„The Increased Difficulty of Concentration”- Polish photography show at Fotograf Festival in Prague and discussion with artists.

14.10.2015, 7 pm
NG Bookstore – KOENIG BOOKS (Veletržní palace, Dukelských Hrdinů 530/47, 170 00 Prague 7)
Artists: Kaja Dobrowolska, Irenka Kalicka, Dominika Gęsicka, Dawid Misiorny, Łukasz Rusznica, Marek Kucharski
Moderator: Alek Hudzik

OPENING of the EXHIBITION: 15.10.2015
6 pm – City Surfer Office Gallery, Bořivojova 67, Prague 3
6.30 pm – Nevan Contempo Gallery,U Rajské zahrady 14,Prague 3
Artists: Kaja Dobrowolska, Lena Dobrowolska&Teo Ormond-Skeaping, Dominika Gęsicka, Irenka Kalicka, Diana Lelonek&Marek Kucharski, Łukasz Kuś, Dawid Misiorny, Dominik Ritszel, Łukasz Rusznica, Mateusz Sadowski.
Exhibition curated by: Jagna Lewandowska, Piotr Sikora
Exhibition organised by: Foundation for Visual Arts

15.10.2015, 8 pm
Vlkova 26 (Vlkova 699/26, Praga)

Exhibition will be open till November 8 from Thursday to Saturday, 1p.m. – 7p.m. (Nevan Contempo) and from Tuesday to Saturday, 1p.m. – 7p.m. (City Surfer).


Exhibition is supported by Polish Ministry of Culture and National Heritage and Polish Institute Prague.



What has always been intriguing in the ShowOFF Section of Krakow Photomonth Festival is the diversity of photographic languages used by the young artists selected in the various editions. Though every year more general summaries make an attempt to find tendencies or movements in the exhibitions presented, all arguments seem to crumble in the face of the artists’ individuality or the subjectivity of the winners the curators choose. No one, perhaps, has finally managed to harness this “Tower of Babel” of images. And perhaps this is how it should be.

In Václav Havel’s drama The Increased Difficulty of Concentration (1970), from which the exhibition’s title derives, he calls attention to the growing paralysis of language, which, in becoming homogenized, loses its capacity to describe reality. An analogous crisis in making images, in the transparency of (visual) presentations, can also be observed in photograph, represented by the avalanche of uniform replications of the world surrounding us. Documentary photography – the main theme of this year’s Prague festival, which has always been a litmus test for technical reevaluations, including those that are conservative and pay tribute to fossilized traditions – is a fine subject for analysis and research into the medium’s entanglement in structures that are often significantly removed from the issues we initially relate to photography. At present, an aspect of the photograph that is just as (if not more) central to it than reflecting real phenomena is usurpation, the creation of photographic hybrids that cross the boundaries of time and space, to become complex theses on the contemporary world within a single frame.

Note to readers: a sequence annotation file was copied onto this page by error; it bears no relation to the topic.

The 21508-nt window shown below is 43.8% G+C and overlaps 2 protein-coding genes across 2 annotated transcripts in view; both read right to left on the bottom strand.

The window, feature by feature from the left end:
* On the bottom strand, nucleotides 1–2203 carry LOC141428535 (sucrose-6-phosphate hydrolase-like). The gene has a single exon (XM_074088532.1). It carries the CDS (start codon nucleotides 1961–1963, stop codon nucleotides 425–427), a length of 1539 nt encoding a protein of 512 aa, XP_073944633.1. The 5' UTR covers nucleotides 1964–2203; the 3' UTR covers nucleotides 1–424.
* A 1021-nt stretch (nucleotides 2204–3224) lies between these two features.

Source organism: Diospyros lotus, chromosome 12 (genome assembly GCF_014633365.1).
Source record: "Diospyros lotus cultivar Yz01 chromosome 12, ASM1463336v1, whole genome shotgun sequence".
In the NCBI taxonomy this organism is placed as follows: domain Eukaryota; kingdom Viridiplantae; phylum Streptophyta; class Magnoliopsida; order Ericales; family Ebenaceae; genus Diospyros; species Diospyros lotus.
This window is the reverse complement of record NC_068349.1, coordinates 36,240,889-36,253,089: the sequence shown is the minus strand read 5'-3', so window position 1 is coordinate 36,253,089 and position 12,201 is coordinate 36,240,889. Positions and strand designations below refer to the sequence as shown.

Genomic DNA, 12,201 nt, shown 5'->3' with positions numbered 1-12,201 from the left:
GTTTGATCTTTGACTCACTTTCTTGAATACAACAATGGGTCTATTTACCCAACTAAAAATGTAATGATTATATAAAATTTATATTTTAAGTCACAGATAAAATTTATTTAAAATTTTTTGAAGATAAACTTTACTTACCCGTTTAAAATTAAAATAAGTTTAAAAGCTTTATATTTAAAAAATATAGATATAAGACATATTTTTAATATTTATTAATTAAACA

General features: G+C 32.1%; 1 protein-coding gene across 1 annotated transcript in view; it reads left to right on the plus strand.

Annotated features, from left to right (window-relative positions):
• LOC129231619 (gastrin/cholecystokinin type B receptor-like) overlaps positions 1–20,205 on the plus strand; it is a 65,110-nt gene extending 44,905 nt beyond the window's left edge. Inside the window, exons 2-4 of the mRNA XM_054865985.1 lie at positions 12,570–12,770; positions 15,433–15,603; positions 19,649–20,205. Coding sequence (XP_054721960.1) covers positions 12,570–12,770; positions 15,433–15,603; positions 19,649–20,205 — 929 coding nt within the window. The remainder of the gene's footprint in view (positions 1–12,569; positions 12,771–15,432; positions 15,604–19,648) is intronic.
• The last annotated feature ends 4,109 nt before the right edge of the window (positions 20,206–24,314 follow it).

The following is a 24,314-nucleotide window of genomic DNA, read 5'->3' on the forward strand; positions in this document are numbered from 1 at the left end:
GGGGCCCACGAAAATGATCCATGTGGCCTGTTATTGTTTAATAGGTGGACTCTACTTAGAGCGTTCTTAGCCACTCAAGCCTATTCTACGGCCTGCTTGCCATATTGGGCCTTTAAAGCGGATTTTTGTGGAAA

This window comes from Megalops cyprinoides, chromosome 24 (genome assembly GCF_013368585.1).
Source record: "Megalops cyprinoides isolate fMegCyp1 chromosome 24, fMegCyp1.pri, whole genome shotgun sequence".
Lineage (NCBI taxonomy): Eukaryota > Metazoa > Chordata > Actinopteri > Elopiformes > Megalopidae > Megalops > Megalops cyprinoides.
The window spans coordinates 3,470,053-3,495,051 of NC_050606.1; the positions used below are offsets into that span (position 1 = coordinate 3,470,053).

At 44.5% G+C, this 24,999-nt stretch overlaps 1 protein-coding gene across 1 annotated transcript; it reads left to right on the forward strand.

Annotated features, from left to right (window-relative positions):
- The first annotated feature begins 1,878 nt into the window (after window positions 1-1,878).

Today too, the “lack of concentration” featured in the title might be called a generational experience. For how can we focus as we should on the depths of existence from the uncomfortable position of the precariat, which requires constant strategies and tactics? How do we submit to contemplation when everything around us is moving, changing, and flashing?